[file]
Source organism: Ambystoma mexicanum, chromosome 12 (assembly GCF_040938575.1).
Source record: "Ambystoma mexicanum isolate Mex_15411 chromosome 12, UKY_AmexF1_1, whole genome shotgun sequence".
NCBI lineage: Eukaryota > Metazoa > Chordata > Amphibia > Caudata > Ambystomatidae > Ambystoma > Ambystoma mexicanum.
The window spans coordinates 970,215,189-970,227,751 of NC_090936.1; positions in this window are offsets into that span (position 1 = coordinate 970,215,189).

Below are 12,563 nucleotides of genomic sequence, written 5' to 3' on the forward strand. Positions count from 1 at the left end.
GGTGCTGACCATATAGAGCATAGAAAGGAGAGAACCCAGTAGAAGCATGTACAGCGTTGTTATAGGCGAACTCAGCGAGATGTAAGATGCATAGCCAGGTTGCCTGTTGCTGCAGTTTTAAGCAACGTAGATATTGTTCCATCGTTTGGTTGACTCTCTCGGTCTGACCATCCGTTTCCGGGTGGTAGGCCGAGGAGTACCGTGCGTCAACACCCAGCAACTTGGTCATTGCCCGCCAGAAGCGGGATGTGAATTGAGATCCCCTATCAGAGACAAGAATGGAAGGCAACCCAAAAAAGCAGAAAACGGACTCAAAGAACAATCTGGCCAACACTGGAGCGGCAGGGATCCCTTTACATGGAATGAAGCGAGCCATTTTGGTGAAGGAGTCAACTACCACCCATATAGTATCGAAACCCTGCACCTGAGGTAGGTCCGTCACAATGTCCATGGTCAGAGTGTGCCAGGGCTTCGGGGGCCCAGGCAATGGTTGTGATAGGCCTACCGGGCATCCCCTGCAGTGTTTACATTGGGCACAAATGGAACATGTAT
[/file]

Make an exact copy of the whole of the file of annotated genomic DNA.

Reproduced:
Source organism: Ambystoma mexicanum, chromosome 12 (assembly GCF_040938575.1).
Source record: "Ambystoma mexicanum isolate Mex_15411 chromosome 12, UKY_AmexF1_1, whole genome shotgun sequence".
NCBI lineage: Eukaryota > Metazoa > Chordata > Amphibia > Caudata > Ambystomatidae > Ambystoma > Ambystoma mexicanum.
The window spans coordinates 970,215,189-970,227,751 of NC_090936.1; positions in this window are offsets into that span (position 1 = coordinate 970,215,189).

Below are 12,563 nucleotides of genomic sequence, written 5' to 3' on the forward strand. Positions count from 1 at the left end.
GGTGCTGACCATATAGAGCATAGAAAGGAGAGAACCCAGTAGAAGCATGTACAGCGTTGTTATAGGCGAACTCAGCGAGATGTAAGATGCATAGCCAGGTTGCCTGTTGCTGCAGTTTTAAGCAACGTAGATATTGTTCCATCGTTTGGTTGACTCTCTCGGTCTGACCATCCGTTTCCGGGTGGTAGGCCGAGGAGTACCGTGCGTCAACACCCAGCAACTTGGTCATTGCCCGCCAGAAGCGGGATGTGAATTGAGATCCCCTATCAGAGACAAGAATGGAAGGCAACCCAAAAAAGCAGAAAACGGACTCAAAGAACAATCTGGCCAACACTGGAGCGGCAGGGATCCCTTTACATGGAATGAAGCGAGCCATTTTGGTGAAGGAGTCAACTACCACCCATATAGTATCGAAACCCTGCACCTGAGGTAGGTCCGTCACAATGTCCATGGTCAGAGTGTGCCAGGGCTTCGGGGGCCCAGGCAATGGTTGTGATAGGCCTACCGGGCATCCCCTGCAGTGTTTACATTGGGCACAAATGGAACATGTAT